As noted, the school district has a duty to identify hazards that students may be exposed to (Bylaw 7430 and 8431), the latter says in part:
There has been zero fux concerns about the exposure of our kids and grandkids to cancer cocktails by putting them on synthetic substances of unknown characteristics by the board that has that responsibility. When parents of the future file that class action lawsuit against the school, I hope they wonder why there is no indication in the minutes that these people were notified that they needed to identify and get MSDSs for all the toxic chemicals they inflicted onto our healthy children by their ridiculous change of playing surface. I will continue to force the issue, for I never expect these board members to do the sworn duties of their job.
I was the only one to speak, so after they passed their consent agenda (in packet) and had reports from committees they had the Soaring Oriole Award, which went to their Medical Emergency Response Team (MERT), who act like on-site EMTs during medical emergencies.
When they refer to it as a MERT team aren't they being redundant? Thanks for stepping up when needed Mr. Schoon, Mr. Anderson. Superintendent Corlett related that the construction at the MS/HS is still in its early stages and then the five action items were taken up, one being paying the $1.8 million bill using the bond for that construction and:
-- Appointed Stephanie Reed to attend the West Shore Educational Service District budget hearing.
-- Approved a $1.2 million purchase of furniture (mostly tables, chairs and stools) for the MS/HS
-- Approved travel for the business professionals (who earlier solicited the board for this trip) to Anaheim, CA during the last week of April.
And their other action was to make a motion to accept their share of the settlement money in a class action lawsuit made against vaping company, Juul for marketing their vape products towards children and harming their health. Their share of the money will be about $37,500.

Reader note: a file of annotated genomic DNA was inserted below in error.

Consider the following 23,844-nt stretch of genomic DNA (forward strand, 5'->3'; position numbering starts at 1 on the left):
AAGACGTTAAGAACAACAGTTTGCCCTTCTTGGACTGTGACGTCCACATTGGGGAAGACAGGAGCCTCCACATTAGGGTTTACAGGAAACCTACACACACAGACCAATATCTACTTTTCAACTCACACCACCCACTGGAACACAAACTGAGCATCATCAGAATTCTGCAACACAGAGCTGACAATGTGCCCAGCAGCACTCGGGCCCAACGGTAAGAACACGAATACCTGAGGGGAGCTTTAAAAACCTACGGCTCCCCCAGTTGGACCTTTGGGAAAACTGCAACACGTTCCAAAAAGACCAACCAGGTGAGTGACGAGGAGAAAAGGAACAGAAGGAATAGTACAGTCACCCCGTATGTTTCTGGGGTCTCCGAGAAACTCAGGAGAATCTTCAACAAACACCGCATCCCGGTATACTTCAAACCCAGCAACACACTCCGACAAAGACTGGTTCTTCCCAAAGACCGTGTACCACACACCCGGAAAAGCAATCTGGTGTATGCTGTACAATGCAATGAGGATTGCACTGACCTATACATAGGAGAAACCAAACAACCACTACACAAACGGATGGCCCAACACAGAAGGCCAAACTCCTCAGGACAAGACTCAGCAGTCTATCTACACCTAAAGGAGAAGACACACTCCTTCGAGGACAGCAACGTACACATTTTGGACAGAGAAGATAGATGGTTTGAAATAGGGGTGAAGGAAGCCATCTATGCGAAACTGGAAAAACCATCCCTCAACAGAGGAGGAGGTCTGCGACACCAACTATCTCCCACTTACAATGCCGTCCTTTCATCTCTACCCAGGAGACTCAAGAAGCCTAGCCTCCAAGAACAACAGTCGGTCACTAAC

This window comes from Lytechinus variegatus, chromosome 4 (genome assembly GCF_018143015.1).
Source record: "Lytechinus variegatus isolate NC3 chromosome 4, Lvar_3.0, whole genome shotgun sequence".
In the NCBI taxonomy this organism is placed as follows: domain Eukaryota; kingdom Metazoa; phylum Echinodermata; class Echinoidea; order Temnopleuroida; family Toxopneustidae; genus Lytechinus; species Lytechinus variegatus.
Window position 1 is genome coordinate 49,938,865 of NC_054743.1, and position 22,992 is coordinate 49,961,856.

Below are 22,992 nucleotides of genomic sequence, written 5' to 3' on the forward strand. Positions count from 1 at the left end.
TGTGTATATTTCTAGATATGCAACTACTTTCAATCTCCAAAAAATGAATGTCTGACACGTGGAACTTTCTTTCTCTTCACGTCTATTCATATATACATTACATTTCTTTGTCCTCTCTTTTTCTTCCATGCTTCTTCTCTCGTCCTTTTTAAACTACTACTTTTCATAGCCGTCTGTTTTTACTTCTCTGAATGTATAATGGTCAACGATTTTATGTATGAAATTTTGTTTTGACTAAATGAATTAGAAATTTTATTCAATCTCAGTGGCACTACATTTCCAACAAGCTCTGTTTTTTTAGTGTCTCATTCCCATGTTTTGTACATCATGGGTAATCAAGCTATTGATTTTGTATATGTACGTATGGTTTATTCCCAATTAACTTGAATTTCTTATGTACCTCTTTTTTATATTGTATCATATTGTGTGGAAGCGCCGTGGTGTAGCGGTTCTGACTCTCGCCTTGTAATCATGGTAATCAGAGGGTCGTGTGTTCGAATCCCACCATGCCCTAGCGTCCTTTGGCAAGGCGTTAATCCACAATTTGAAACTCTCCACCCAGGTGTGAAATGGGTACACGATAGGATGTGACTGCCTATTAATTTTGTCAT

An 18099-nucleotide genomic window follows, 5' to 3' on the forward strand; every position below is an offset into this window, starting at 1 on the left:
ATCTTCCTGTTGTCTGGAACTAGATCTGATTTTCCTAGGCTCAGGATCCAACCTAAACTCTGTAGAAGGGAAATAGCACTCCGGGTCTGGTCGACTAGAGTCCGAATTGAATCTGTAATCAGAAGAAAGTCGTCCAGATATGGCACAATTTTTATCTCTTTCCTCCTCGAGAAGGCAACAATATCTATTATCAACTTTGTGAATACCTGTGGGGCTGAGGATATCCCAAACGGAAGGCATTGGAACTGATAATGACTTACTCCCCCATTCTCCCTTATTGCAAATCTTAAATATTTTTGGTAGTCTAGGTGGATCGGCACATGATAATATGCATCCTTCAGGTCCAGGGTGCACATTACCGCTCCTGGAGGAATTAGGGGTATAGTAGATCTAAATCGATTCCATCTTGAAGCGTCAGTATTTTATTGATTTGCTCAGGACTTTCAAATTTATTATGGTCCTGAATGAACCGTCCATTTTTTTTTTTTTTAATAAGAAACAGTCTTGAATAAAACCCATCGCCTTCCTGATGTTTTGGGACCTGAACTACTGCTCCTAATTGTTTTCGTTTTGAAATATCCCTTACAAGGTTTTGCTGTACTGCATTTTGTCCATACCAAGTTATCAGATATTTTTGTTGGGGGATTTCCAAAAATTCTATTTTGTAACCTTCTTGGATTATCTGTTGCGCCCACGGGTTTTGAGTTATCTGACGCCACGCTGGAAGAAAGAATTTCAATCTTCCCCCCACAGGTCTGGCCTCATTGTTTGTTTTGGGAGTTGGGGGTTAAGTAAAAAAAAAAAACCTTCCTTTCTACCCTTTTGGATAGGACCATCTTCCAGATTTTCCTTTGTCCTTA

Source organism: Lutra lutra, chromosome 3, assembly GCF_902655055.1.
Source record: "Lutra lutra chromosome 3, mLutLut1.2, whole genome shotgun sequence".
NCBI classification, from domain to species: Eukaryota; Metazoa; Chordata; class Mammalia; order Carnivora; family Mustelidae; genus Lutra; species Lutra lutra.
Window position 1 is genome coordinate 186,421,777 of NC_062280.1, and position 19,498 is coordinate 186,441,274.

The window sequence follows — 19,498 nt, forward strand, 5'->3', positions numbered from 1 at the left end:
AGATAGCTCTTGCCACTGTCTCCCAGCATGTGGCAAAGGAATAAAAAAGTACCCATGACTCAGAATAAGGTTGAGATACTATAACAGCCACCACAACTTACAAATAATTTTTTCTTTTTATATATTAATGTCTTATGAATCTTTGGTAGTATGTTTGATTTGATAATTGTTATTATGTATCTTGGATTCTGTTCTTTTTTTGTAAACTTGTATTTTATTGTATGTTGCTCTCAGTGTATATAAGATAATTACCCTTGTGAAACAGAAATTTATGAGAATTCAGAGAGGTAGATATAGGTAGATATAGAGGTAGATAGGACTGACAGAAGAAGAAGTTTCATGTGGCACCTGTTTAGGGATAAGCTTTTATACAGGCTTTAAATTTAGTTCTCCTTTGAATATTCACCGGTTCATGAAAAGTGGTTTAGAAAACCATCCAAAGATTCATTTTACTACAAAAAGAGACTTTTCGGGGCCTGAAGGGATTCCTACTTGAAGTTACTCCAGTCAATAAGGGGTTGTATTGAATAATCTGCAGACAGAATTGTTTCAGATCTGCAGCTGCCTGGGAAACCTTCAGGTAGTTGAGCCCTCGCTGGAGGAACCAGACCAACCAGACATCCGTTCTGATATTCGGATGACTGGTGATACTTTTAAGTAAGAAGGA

A class action lawsuit against an entity that exposed our children to hazardous carcinogens while marketing it to look like a fun recreational activity to participate in? You know, like football or soccer.
The irony, that the school board would roundly condemn Juul at this meeting for something they just got done doing themselves to our totally natural athletic field, and still go forward in doing without a care in the world for what's in the product and our children's safety.
Good observation. It seemed like a strange classroom to me too, but the clear garage doors open out to the school's inner courtyard, you can make it out in this aerial video of the school. It's an interesting concept, but I guess it's better than having an old factory's contaminated brick walls instead. I don't know whether this was a 'normal classroom' or a specialty room, but as you say it could be a good auto shop except for the fact that it leads out to a totally enclosed courtyard, so it would be hard to get vehicles in and out.
Thanks for the video X. It gives us a good close up of the schools layout. The first thing I noticed is the amount of glass used in the construction and that the building is made up of a series of modules. I can see where there are at least 10 unnecessary exterior walls. If the building had been constructed in a more of a block configuration this would have saved an extreme amount of money in it's construction and would have saved the taxpayers from paying exorbitant heat bills. We can see the progressive brain at work in this school's design. And do I see artificial turf on the school grounds? Speaking of excessive glass used in the construction, the garage doors used in the classroom where the board meeting took place are far from cheap. As a matter of fact they are extremely expensive. A bunch of drunken sailors couldn't have done a better job of wasting money.